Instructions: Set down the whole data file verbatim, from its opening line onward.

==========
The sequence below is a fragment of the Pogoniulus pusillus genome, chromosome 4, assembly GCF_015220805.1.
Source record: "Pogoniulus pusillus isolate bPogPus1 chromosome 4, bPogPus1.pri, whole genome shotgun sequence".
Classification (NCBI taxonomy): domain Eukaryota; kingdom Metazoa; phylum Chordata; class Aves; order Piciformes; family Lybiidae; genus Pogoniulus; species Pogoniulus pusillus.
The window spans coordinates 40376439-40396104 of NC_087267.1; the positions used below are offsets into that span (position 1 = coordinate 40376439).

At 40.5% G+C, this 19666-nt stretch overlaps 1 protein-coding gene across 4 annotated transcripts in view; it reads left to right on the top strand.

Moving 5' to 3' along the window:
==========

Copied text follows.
The sequence below is a fragment of the Pogoniulus pusillus genome, chromosome 4, assembly GCF_015220805.1.
Source record: "Pogoniulus pusillus isolate bPogPus1 chromosome 4, bPogPus1.pri, whole genome shotgun sequence".
Classification (NCBI taxonomy): domain Eukaryota; kingdom Metazoa; phylum Chordata; class Aves; order Piciformes; family Lybiidae; genus Pogoniulus; species Pogoniulus pusillus.
The window spans coordinates 40376439-40396104 of NC_087267.1; the positions used below are offsets into that span (position 1 = coordinate 40376439).

At 40.5% G+C, this 19666-nt stretch overlaps 1 protein-coding gene across 4 annotated transcripts in view; it reads left to right on the top strand.

Moving 5' to 3' along the window: